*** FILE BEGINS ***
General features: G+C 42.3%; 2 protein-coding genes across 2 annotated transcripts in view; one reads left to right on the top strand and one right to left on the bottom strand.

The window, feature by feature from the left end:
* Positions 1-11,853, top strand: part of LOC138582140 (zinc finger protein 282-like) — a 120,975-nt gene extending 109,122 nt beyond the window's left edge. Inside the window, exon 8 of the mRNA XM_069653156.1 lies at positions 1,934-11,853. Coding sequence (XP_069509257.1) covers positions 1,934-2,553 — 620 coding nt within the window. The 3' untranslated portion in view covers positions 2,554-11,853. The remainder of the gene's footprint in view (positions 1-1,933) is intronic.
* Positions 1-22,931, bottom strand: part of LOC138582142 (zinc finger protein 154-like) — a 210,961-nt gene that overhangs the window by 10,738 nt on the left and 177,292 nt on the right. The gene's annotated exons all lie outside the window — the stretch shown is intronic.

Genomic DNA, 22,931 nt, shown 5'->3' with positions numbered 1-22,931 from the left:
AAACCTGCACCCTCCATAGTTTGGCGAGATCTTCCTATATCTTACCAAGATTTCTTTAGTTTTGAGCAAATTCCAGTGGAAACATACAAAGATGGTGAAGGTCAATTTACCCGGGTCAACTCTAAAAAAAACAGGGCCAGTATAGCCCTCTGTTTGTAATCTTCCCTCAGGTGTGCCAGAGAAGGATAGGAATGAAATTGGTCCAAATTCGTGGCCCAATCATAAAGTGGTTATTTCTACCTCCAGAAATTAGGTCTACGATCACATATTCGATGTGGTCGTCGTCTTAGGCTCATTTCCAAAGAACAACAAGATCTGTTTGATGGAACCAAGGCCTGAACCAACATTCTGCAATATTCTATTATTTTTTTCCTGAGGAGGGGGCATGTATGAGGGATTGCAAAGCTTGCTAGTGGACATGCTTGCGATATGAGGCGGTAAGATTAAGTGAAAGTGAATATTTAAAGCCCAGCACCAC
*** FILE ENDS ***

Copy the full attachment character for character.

General features: G+C 42.3%; 2 protein-coding genes across 2 annotated transcripts in view; one reads left to right on the top strand and one right to left on the bottom strand.

The window, feature by feature from the left end:
* Positions 1-11,853, top strand: part of LOC138582140 (zinc finger protein 282-like) — a 120,975-nt gene extending 109,122 nt beyond the window's left edge. Inside the window, exon 8 of the mRNA XM_069653156.1 lies at positions 1,934-11,853. Coding sequence (XP_069509257.1) covers positions 1,934-2,553 — 620 coding nt within the window. The 3' untranslated portion in view covers positions 2,554-11,853. The remainder of the gene's footprint in view (positions 1-1,933) is intronic.
* Positions 1-22,931, bottom strand: part of LOC138582142 (zinc finger protein 154-like) — a 210,961-nt gene that overhangs the window by 10,738 nt on the left and 177,292 nt on the right. The gene's annotated exons all lie outside the window — the stretch shown is intronic.

Genomic DNA, 22,931 nt, shown 5'->3' with positions numbered 1-22,931 from the left:
AAACCTGCACCCTCCATAGTTTGGCGAGATCTTCCTATATCTTACCAAGATTTCTTTAGTTTTGAGCAAATTCCAGTGGAAACATACAAAGATGGTGAAGGTCAATTTACCCGGGTCAACTCTAAAAAAAACAGGGCCAGTATAGCCCTCTGTTTGTAATCTTCCCTCAGGTGTGCCAGAGAAGGATAGGAATGAAATTGGTCCAAATTCGTGGCCCAATCATAAAGTGGTTATTTCTACCTCCAGAAATTAGGTCTACGATCACATATTCGATGTGGTCGTCGTCTTAGGCTCATTTCCAAAGAACAACAAGATCTGTTTGATGGAACCAAGGCCTGAACCAACATTCTGCAATATTCTATTATTTTTTTCCTGAGGAGGGGGCATGTATGAGGGATTGCAAAGCTTGCTAGTGGACATGCTTGCGATATGAGGCGGTAAGATTAAGTGAAAGTGAATATTTAAAGCCCAGCACCAC